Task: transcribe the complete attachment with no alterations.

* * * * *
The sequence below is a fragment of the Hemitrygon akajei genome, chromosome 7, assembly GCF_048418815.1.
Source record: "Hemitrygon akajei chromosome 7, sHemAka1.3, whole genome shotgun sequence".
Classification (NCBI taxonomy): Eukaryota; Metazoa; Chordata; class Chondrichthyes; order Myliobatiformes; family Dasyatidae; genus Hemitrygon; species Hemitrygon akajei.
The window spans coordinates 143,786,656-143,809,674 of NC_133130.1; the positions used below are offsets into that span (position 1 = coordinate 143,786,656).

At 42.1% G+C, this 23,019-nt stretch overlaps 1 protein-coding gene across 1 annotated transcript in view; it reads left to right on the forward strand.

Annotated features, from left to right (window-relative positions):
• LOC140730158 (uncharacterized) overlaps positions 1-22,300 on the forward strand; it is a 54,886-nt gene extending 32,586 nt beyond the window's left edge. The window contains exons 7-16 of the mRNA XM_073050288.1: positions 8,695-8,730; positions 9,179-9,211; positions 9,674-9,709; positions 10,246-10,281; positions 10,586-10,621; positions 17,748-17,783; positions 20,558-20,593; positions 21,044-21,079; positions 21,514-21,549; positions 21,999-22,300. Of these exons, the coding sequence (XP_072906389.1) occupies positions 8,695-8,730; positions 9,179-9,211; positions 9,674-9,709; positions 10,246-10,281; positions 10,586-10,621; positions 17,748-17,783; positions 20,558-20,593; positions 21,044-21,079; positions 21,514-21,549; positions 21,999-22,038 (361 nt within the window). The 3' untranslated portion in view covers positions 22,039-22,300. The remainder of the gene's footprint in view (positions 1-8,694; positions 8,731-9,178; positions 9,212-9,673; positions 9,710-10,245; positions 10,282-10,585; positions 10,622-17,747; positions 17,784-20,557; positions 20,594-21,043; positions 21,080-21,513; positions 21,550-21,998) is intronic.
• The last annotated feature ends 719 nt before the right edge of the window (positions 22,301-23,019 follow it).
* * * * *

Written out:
The sequence below is a fragment of the Hemitrygon akajei genome, chromosome 7, assembly GCF_048418815.1.
Source record: "Hemitrygon akajei chromosome 7, sHemAka1.3, whole genome shotgun sequence".
Classification (NCBI taxonomy): Eukaryota; Metazoa; Chordata; class Chondrichthyes; order Myliobatiformes; family Dasyatidae; genus Hemitrygon; species Hemitrygon akajei.
The window spans coordinates 143,786,656-143,809,674 of NC_133130.1; the positions used below are offsets into that span (position 1 = coordinate 143,786,656).

At 42.1% G+C, this 23,019-nt stretch overlaps 1 protein-coding gene across 1 annotated transcript in view; it reads left to right on the forward strand.

Annotated features, from left to right (window-relative positions):
• LOC140730158 (uncharacterized) overlaps positions 1-22,300 on the forward strand; it is a 54,886-nt gene extending 32,586 nt beyond the window's left edge. The window contains exons 7-16 of the mRNA XM_073050288.1: positions 8,695-8,730; positions 9,179-9,211; positions 9,674-9,709; positions 10,246-10,281; positions 10,586-10,621; positions 17,748-17,783; positions 20,558-20,593; positions 21,044-21,079; positions 21,514-21,549; positions 21,999-22,300. Of these exons, the coding sequence (XP_072906389.1) occupies positions 8,695-8,730; positions 9,179-9,211; positions 9,674-9,709; positions 10,246-10,281; positions 10,586-10,621; positions 17,748-17,783; positions 20,558-20,593; positions 21,044-21,079; positions 21,514-21,549; positions 21,999-22,038 (361 nt within the window). The 3' untranslated portion in view covers positions 22,039-22,300. The remainder of the gene's footprint in view (positions 1-8,694; positions 8,731-9,178; positions 9,212-9,673; positions 9,710-10,245; positions 10,282-10,585; positions 10,622-17,747; positions 17,784-20,557; positions 20,594-21,043; positions 21,080-21,513; positions 21,550-21,998) is intronic.
• The last annotated feature ends 719 nt before the right edge of the window (positions 22,301-23,019 follow it).